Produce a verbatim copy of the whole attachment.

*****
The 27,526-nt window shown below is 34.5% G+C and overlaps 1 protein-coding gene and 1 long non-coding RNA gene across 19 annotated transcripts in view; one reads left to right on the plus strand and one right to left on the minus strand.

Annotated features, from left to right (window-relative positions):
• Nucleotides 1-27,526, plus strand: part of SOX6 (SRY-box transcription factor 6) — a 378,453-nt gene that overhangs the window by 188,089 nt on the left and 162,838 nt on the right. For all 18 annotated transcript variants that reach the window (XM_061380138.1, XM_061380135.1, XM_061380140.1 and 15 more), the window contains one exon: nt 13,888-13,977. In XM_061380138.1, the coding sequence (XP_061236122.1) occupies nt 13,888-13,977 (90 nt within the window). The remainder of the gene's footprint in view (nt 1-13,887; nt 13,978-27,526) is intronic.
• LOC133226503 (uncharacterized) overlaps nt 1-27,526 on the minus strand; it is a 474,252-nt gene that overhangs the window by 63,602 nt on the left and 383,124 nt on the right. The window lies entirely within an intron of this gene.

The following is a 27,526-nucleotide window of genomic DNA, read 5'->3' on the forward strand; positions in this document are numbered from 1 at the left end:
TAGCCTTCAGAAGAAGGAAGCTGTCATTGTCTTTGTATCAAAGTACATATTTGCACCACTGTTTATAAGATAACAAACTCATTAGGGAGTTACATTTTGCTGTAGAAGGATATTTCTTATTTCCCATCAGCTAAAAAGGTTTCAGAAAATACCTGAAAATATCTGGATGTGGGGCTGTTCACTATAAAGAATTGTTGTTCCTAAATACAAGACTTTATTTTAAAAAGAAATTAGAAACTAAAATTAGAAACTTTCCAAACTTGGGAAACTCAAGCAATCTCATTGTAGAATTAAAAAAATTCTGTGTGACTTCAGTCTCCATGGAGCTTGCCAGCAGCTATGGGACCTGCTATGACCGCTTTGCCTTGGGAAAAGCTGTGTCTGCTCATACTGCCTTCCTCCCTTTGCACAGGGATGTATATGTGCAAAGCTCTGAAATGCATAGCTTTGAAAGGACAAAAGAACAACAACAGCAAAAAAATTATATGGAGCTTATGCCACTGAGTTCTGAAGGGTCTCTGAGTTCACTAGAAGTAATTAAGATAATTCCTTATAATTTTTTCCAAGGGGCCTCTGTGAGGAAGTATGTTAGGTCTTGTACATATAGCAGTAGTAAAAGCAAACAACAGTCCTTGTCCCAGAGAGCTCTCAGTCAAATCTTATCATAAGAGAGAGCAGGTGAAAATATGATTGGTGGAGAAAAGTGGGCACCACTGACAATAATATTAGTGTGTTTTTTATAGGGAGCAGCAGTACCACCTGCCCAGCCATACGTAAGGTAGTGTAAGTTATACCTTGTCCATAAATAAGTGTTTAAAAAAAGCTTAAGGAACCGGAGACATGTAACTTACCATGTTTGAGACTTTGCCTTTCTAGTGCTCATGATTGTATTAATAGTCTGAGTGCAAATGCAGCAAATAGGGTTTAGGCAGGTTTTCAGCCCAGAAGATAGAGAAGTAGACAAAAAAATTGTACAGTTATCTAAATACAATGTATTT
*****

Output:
The 27,526-nt window shown below is 34.5% G+C and overlaps 1 protein-coding gene and 1 long non-coding RNA gene across 19 annotated transcripts in view; one reads left to right on the plus strand and one right to left on the minus strand.

Annotated features, from left to right (window-relative positions):
• Nucleotides 1-27,526, plus strand: part of SOX6 (SRY-box transcription factor 6) — a 378,453-nt gene that overhangs the window by 188,089 nt on the left and 162,838 nt on the right. For all 18 annotated transcript variants that reach the window (XM_061380138.1, XM_061380135.1, XM_061380140.1 and 15 more), the window contains one exon: nt 13,888-13,977. In XM_061380138.1, the coding sequence (XP_061236122.1) occupies nt 13,888-13,977 (90 nt within the window). The remainder of the gene's footprint in view (nt 1-13,887; nt 13,978-27,526) is intronic.
• LOC133226503 (uncharacterized) overlaps nt 1-27,526 on the minus strand; it is a 474,252-nt gene that overhangs the window by 63,602 nt on the left and 383,124 nt on the right. The window lies entirely within an intron of this gene.

The following is a 27,526-nucleotide window of genomic DNA, read 5'->3' on the forward strand; positions in this document are numbered from 1 at the left end:
TAGCCTTCAGAAGAAGGAAGCTGTCATTGTCTTTGTATCAAAGTACATATTTGCACCACTGTTTATAAGATAACAAACTCATTAGGGAGTTACATTTTGCTGTAGAAGGATATTTCTTATTTCCCATCAGCTAAAAAGGTTTCAGAAAATACCTGAAAATATCTGGATGTGGGGCTGTTCACTATAAAGAATTGTTGTTCCTAAATACAAGACTTTATTTTAAAAAGAAATTAGAAACTAAAATTAGAAACTTTCCAAACTTGGGAAACTCAAGCAATCTCATTGTAGAATTAAAAAAATTCTGTGTGACTTCAGTCTCCATGGAGCTTGCCAGCAGCTATGGGACCTGCTATGACCGCTTTGCCTTGGGAAAAGCTGTGTCTGCTCATACTGCCTTCCTCCCTTTGCACAGGGATGTATATGTGCAAAGCTCTGAAATGCATAGCTTTGAAAGGACAAAAGAACAACAACAGCAAAAAAATTATATGGAGCTTATGCCACTGAGTTCTGAAGGGTCTCTGAGTTCACTAGAAGTAATTAAGATAATTCCTTATAATTTTTTCCAAGGGGCCTCTGTGAGGAAGTATGTTAGGTCTTGTACATATAGCAGTAGTAAAAGCAAACAACAGTCCTTGTCCCAGAGAGCTCTCAGTCAAATCTTATCATAAGAGAGAGCAGGTGAAAATATGATTGGTGGAGAAAAGTGGGCACCACTGACAATAATATTAGTGTGTTTTTTATAGGGAGCAGCAGTACCACCTGCCCAGCCATACGTAAGGTAGTGTAAGTTATACCTTGTCCATAAATAAGTGTTTAAAAAAAGCTTAAGGAACCGGAGACATGTAACTTACCATGTTTGAGACTTTGCCTTTCTAGTGCTCATGATTGTATTAATAGTCTGAGTGCAAATGCAGCAAATAGGGTTTAGGCAGGTTTTCAGCCCAGAAGATAGAGAAGTAGACAAAAAAATTGTACAGTTATCTAAATACAATGTATTT